Selves in Spaces

  Another interesting way of doing self-portraits (or portraits generally, for that matter) is to focus on the home space, the studio space or the work space. The idea is earth-shatteringly simple: the places we inhabit most of the time contain a part of our essence and act like mirrors that reflect the bigger question of True Identity. For example, there are two places excluding work that I inhabit and feel like they reflect back at me my own identity.Read more

Selves in Portrait

Like the art of journal-keeping, the art of the self-portrait is a time-honoured way of following the sense we have of our Self over time. Generally speaking, they are not about narcissism or pathological self-love or self-obsession. Rather, the art of the self portrait is about attention to the many ways we exist in the world and as such, is a meditation on identity. Pathological narcissism (WARNING : shrink talk imminent) is about creating a defensive carapace that tries toRead more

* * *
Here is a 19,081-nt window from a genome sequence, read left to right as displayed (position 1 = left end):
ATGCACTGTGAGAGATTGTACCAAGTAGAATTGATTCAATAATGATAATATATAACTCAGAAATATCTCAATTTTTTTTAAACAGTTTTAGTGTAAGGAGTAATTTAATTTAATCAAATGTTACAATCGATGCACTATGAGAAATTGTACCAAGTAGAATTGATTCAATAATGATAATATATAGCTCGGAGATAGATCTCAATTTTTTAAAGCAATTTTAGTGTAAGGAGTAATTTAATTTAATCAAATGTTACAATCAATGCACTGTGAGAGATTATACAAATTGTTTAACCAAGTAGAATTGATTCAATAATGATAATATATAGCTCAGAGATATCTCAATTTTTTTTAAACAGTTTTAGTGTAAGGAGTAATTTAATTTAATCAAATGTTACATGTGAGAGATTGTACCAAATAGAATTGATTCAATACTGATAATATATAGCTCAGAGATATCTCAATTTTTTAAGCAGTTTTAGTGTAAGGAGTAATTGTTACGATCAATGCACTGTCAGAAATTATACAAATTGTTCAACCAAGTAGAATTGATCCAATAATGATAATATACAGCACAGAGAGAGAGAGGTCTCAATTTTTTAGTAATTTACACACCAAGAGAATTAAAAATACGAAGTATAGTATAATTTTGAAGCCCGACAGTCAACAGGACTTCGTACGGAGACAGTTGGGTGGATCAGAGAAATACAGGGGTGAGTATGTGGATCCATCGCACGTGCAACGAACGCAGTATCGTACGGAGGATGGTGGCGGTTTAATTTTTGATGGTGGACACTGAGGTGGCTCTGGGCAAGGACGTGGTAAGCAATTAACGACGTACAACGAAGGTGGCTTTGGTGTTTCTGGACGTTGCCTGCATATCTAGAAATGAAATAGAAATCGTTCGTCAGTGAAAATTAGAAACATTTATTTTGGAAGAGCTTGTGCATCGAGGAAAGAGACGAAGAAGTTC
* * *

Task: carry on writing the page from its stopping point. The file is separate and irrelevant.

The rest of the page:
Self portraits are a very old subject matter for painters. What should be understood is that most are not about rabid narcissism. They are really a form of self-confrontation, or an attempt to properly see and capture who that person is you carry around with you day to day. They are also a form of self-revealing, a way to throw off the defensive layers we also wear on a daily basis, to reveal the naked truth of one’s identity. IRead more

Guru of Not Knowing

It’s possible to do a self-portrait with a slightly self-deprecating style. This was done around 2008 and at the time, I must have been reading a lot of Eastern philsophy, which is dominated by the wisdom of gurus. As my method of painting is to access the Unconscious and to let come what may, it’s possible for unexpected work to appear. As a post facto interpretation. having no arms suggests an absence. It contrasts with the associations of the guruRead more